ipv4 point-to-point

ipv4 unnumbered Loopback1

proxy-arp

service-policy type control subscriber pol1

encapsulation dot1q 10

ipsubscriber ipv4 l2-connected

  initiator dhcp

interface Loopback1

vrf ivrf

ipv4 address 10.0.0.1 255.255.0.0

! ==========================

! CGN (NAT44) Configuration

! ==========================

hw-module service cgn location 0/5/CPU0

! Interface (ServiceInfra and ServiceApp) Configuration

interface ServiceApp1

vrf ivrf

ipv4 address 1.1.1.1 255.255.255.0

service cgn cgn1 service-type nat44

!

interface ServiceApp2

ipv4 address 2.2.2.2 255.255.255.0

service cgn cgn1 service-type nat44

!

interface ServiceInfra1

ipv4 address 200.1.1.1 255.255.255.0

service-location 0/5/CPU0

! Service CGN Configuration

service cgn cgn1

service-location preferred-active 0/5/CPU0

service-type nat44 nat1

  inside-vrf ivrf

   map address-pool 100.2.0.0/16

! Static Route Configuration

router static

address-family ipv4 unicast

 

  100.2.0.0/16 ServiceApp2

!

vrf ivrf

  address-family ipv4 unicast

   0.0.0.0/0 ServiceApp1

25. MPLS (Layer 3) VPN and NAT Interworking

An Multiprotocol Label Switching (MPLS) Layer 3 Virtual Private Network (L3VPN) consists of a set of sites that are interconnected by means of an MPLS provider core network. At each customer site, one or more customer edge (CE) routers attach to one or more provider edge (PE) routers.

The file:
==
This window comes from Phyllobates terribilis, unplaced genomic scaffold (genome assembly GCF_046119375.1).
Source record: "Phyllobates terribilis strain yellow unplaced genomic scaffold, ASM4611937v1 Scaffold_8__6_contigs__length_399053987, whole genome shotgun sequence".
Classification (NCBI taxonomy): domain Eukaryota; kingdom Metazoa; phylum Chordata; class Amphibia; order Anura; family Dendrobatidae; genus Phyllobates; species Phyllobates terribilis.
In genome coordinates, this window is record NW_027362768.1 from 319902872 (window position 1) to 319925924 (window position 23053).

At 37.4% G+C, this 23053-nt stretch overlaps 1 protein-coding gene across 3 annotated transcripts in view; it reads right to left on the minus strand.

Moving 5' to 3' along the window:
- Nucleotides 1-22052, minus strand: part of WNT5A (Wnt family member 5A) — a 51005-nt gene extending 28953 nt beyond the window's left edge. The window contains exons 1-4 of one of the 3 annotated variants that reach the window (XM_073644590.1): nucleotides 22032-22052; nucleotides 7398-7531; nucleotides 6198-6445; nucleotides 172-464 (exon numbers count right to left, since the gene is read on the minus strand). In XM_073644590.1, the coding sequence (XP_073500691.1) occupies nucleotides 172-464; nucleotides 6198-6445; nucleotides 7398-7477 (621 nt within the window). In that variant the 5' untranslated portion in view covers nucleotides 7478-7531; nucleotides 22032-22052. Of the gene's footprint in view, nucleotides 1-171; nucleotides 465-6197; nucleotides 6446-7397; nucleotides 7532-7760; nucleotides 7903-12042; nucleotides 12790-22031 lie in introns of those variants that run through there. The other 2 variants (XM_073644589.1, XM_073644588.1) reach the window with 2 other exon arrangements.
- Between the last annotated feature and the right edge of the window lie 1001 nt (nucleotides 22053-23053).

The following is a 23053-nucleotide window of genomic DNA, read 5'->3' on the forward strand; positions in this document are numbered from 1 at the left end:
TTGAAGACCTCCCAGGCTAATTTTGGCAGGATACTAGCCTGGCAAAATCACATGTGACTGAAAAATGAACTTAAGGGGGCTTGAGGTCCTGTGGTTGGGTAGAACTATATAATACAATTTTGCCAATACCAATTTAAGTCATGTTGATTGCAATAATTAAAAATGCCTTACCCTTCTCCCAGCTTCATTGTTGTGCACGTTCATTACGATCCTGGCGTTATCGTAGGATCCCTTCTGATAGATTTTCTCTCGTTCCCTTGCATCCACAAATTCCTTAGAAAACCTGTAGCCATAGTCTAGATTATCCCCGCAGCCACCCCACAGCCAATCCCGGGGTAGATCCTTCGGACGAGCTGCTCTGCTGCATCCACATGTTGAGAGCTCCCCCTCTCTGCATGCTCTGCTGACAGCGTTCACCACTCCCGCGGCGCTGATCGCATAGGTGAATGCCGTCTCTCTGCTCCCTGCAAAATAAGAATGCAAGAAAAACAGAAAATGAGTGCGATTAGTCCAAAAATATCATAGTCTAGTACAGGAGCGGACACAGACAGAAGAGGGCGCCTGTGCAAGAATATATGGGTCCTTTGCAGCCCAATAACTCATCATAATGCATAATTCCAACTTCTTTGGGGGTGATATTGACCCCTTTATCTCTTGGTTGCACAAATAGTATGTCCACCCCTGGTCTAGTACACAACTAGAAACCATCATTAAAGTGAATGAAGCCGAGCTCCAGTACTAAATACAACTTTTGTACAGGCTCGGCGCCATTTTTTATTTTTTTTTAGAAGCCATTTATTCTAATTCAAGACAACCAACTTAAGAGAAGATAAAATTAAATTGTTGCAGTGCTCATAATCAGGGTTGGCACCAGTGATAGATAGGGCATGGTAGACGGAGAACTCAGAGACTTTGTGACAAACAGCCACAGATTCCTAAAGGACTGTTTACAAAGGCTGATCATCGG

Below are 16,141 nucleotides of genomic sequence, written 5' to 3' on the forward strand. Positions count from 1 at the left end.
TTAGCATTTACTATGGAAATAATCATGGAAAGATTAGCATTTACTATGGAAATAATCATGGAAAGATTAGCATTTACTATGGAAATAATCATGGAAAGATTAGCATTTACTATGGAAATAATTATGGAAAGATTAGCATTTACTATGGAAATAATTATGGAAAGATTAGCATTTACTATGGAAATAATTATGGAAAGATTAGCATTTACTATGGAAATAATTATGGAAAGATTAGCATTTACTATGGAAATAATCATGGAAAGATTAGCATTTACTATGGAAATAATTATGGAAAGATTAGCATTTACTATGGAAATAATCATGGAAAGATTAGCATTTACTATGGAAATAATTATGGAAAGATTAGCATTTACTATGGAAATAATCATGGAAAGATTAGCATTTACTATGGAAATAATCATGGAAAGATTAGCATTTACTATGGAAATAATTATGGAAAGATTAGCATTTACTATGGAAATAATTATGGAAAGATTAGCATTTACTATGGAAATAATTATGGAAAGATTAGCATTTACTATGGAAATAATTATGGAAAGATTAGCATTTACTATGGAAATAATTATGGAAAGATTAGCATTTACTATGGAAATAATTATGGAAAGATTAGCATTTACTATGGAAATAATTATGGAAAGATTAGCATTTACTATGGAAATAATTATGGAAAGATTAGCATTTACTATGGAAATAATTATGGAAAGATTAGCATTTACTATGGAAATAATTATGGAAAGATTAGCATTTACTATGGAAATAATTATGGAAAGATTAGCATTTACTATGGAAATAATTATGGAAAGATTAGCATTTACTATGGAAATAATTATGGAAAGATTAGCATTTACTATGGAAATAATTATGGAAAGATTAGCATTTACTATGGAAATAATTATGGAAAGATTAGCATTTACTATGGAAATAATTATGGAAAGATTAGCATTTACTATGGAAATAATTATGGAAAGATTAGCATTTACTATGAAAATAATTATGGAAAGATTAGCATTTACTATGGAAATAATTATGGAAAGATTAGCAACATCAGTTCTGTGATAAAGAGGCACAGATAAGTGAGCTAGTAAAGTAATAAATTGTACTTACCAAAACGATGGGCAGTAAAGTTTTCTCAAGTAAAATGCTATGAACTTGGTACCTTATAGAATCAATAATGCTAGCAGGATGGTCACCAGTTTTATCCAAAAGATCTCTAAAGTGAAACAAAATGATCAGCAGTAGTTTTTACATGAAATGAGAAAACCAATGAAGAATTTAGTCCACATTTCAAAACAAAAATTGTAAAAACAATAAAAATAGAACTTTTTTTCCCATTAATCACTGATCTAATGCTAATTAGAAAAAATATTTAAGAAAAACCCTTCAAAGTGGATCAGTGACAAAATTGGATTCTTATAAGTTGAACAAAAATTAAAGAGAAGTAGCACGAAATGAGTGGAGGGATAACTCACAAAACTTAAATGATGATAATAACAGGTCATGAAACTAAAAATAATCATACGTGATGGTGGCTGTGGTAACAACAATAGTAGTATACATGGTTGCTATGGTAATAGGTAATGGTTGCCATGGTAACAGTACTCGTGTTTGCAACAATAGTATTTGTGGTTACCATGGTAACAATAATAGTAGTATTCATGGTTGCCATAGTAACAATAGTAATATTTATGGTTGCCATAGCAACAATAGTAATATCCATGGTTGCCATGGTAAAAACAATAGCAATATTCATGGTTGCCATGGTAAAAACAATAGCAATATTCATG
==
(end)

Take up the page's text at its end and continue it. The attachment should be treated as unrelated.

MPLS VPNs are easier to manage and expand than conventional VPNs. When a new site is added to an MPLS VPN, only the edge router of the service provider that provides services to the customer site needs to be updated. The components of the MPLS VPN are described as follows:

  • Provider (P) router — Router in the core of the provider network. PE routers run MPLS switching and do not attach VPN labels to routed packets. VPN labels are used to direct data packets to the correct private network or customer edge router.
  • Provider Edge (PE) router — Router that attaches the VPN label to incoming packets based on the interface or subinterface on which they are received, and also attaches the MPLS core labels. A PE router attaches directly to a CE router.
  • Customer edge (CE) router — Edge router on the network of the ISP that connects to the PE router on the network. A CE router must interface with a PE router.

Details on L3VPN can be obtained from ASR9K MPLS Layer 3 VPN Configuration Guide.

Service providers and enterprises that have network application services they want to offer or share with customers and partners will want to      minimize any connectivity burden placed on the user of the service. It is desirable, even mandatory, to extend the offering to as many potential users as needed to achieve the desired goals or return.

By deploying NAT within the common MPLS VPN infrastructure, communications service providers can relieve some of the connectivity burden on      customers and accelerate their ability to link more shared application services to more consumers of those services

There are two options for NAT deployment within the MPLS provider edge:

  • Distributed with ingress NAT PEs